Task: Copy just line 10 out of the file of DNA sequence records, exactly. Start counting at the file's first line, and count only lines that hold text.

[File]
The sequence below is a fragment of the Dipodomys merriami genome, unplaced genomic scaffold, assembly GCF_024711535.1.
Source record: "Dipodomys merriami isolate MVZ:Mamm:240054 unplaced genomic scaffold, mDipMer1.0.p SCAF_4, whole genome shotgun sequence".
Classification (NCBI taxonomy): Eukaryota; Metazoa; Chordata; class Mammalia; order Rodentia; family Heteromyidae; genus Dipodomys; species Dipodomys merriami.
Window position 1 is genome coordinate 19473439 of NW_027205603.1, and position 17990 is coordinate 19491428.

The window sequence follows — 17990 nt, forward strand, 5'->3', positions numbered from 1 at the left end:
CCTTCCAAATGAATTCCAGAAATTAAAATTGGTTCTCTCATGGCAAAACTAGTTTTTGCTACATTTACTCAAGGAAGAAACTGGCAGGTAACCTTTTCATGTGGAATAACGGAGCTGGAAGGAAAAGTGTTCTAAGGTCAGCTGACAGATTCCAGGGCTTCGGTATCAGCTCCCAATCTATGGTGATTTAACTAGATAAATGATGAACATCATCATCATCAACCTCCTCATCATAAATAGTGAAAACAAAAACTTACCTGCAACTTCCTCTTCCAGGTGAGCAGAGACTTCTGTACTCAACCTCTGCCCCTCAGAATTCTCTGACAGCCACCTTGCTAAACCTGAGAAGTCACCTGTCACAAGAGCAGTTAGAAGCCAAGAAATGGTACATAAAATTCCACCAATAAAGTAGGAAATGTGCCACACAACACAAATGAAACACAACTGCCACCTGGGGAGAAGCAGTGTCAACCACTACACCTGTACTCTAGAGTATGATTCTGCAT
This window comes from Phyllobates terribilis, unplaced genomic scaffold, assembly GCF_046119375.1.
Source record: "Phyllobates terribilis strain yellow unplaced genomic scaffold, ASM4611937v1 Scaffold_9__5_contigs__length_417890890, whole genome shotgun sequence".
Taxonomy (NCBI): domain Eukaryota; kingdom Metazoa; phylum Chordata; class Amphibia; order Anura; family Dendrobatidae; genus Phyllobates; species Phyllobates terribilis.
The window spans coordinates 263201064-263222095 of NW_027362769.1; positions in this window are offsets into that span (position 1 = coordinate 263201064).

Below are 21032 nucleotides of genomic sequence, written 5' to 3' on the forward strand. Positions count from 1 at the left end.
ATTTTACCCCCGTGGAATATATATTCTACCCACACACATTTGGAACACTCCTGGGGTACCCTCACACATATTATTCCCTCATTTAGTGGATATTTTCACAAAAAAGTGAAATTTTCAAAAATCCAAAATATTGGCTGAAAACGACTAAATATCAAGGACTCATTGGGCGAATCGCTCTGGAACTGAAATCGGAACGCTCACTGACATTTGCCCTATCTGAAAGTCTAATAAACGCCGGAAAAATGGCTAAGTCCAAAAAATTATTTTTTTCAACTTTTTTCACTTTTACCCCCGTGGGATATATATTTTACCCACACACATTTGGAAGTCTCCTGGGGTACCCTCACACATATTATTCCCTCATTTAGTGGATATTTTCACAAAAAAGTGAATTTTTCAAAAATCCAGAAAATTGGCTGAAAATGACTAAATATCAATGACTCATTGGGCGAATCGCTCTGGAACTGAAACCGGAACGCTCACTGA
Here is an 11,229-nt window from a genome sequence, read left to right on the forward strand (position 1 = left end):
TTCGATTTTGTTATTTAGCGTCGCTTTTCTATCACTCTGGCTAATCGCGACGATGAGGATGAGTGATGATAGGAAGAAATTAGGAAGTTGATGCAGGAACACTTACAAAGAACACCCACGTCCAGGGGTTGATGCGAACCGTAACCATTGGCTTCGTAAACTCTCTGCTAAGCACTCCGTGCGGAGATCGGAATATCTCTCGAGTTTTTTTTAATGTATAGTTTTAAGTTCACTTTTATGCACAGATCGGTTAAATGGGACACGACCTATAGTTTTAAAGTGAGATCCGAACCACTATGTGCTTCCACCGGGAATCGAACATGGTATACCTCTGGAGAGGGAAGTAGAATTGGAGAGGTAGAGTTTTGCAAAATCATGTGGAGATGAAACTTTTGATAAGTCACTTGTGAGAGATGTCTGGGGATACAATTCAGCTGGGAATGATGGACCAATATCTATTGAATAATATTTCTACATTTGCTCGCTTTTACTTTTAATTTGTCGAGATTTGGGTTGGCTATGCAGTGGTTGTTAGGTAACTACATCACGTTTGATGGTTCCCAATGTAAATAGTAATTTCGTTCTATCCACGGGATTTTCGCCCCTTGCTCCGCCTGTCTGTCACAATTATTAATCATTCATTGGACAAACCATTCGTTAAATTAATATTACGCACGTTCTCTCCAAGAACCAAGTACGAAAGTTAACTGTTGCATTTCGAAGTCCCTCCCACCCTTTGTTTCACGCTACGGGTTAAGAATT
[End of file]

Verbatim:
The window spans coordinates 263201064-263222095 of NW_027362769.1; positions in this window are offsets into that span (position 1 = coordinate 263201064).